Not a big blueberry fan? Do not worry! You can still get some of the wonderful benefits from these compounds and reduce cancer risk by choosing dark red, purple, and blue foods. Examples include elderberries, grapes, pomegranates, red cabbage, red onions, purple cauliflower, purple corn, and black beans. 

*** Remember to focus on getting all of these wonderful plant compounds in their whole food form! DO NOT use the isolated forms of these compounds in the form of supplements to reduce cancer risk as supplements are NOT a regulated industry. ***

How to eat blueberries for cancer prevention:

  • By the handful: keep it simple. These berries are great on their own!  
  • Blend up a smoothie: Milk of your choice + blueberries + chia seeds or nut-butter + a leafy green such as spinach or kale 
  • Fruit Salad: Blueberries make the perfect addition to your fruit salad and add a lovely pop of color. Make a fancy fruit salad by chopping up your favorite fruits and try using some lemon juice, honey, and fresh mint leaves for your dressing/garnish. 
  • Use blueberries as sweetener in your oatmeal or cereal 
  • Make a parfait: blueberries + low fat greek yogurt + 1-2 tablespoons of your favorite low sugar granola 
  • Top your toast! You can make berry jam by mashing some berries with flax meal or chia seeds as a thickener. Use your berry jam on toast, rice cakes, or even in your classic PB&J for some childhood nostalgia! 
  • Give your dairy dessert a boost! Top your fro-yo or vanilla ice cream with some blueberries! YUM! 
  • Give your salad some sweetness! Blueberries pair beautifully with a vinaigrette and fresh basil! Add some sunflower seeds for crunch and chicken for protein to have a simple salad that is sure to satisfy! 
  • Bake with blue! Make blueberry muffins, high protein blueberry cheesecake, blueberry pie, blueberry oat bars, blueberry banana bread, homemade granola bars with dried blueberries, and more! 

Blueberry Preparation: 

Fresh blueberries get mushy and moldy easily, so make sure you rinse them right before eating with some running water. Ditch the fancy fruit washing soaps. These are not necessary!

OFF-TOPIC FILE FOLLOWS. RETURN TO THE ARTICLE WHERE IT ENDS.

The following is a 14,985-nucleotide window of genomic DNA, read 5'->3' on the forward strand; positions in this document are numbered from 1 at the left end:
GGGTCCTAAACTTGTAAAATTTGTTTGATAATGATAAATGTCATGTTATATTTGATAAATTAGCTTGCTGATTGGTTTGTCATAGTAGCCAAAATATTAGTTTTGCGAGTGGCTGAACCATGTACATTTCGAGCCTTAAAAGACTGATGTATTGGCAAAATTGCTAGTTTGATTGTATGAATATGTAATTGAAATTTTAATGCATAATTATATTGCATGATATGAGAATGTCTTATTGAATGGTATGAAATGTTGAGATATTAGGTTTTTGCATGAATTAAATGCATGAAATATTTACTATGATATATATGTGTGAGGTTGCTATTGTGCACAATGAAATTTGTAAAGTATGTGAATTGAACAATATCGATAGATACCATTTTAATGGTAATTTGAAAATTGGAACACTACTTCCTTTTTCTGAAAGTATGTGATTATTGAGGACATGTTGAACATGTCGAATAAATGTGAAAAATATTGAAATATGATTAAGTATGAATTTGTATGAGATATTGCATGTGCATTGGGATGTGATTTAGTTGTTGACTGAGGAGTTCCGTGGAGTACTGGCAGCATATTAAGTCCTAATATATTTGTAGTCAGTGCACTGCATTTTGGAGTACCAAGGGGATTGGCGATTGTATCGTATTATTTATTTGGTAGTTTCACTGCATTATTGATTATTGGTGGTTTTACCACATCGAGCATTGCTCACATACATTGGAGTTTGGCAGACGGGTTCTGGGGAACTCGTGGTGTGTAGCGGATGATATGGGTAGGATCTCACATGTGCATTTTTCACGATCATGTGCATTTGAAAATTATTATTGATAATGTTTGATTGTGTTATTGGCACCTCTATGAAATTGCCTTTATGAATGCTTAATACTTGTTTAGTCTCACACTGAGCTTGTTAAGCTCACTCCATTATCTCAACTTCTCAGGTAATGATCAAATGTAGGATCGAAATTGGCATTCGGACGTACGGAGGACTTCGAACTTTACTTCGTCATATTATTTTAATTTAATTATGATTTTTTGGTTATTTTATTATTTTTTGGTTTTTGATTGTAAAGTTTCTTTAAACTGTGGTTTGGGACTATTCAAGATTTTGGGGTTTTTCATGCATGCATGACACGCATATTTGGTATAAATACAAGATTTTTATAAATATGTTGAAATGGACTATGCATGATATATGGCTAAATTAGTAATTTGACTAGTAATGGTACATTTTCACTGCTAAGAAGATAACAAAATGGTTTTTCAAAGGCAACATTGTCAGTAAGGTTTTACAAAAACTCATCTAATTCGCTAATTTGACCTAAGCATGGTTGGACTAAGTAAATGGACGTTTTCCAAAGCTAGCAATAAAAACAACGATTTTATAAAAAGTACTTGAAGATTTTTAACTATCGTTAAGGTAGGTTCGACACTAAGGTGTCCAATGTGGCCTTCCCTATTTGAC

Enjoy Blueberries All Year! 

Although fresh blueberries are a wonderful treat, they can be expensive in the colder months. Don’t worry! There are still ways to get your cancer-protective blueberry fix! 

Frozen blueberries that you buy at the store are picked at peak ripeness and then frozen quickly to retain the wonderful nutrients and phytochemicals for months!  When not in season, save money and time by choosing frozen berries. You can also choose dried blueberries for the fiber and some nutrients!

Blueberry Recipes for Cancer Prevention 

As your cancer dietitian, I love altering recipes to maximize the amount nutrients that help your body thrive! Remember that no foods are off limits, and you don’t have to have “the healthy version” of everything you eat. Sometimes you have a craving for good ol’ fashioned pancakes made from the box mix. That is OK! When it comes to food, it is all about balance baby!

Best Blueberry Protein Pancakes 

You cannot beat the nostalgia and comfort that comes with a warm pancake breakfast. They are so easy to whip up, and there are so many different variations and toppings to keep things interesting. These pancakes come together with just 7 ingredients and, different from regular pancakes, they are higher in fiber and other cancer-fighting compounds from the whole wheat flour and the blueberries. Here’s how to make my protein pancakes:


  • 1 1/2 cups whole wheat flour
  • 1/2 cup protein powder
  • 1 1/2 tsp baking powder
  • 1/2 tsp cinnamon
  • 3 eggs
  • ⅔ cup 1% cow milk (or milk of choice)
  • 1/2 – 1 cup blueberries


  1. Mix together the dry ingredients in a large bowl – flour, protein powder, baking powder, cinnamon – and set aside.
  2. In a separate bowl, beat together the eggs and milk.
  3. Pour the wet ingredients into the bowl with the dry ingredients and stir together to form a smooth batter. Fold in the blueberries.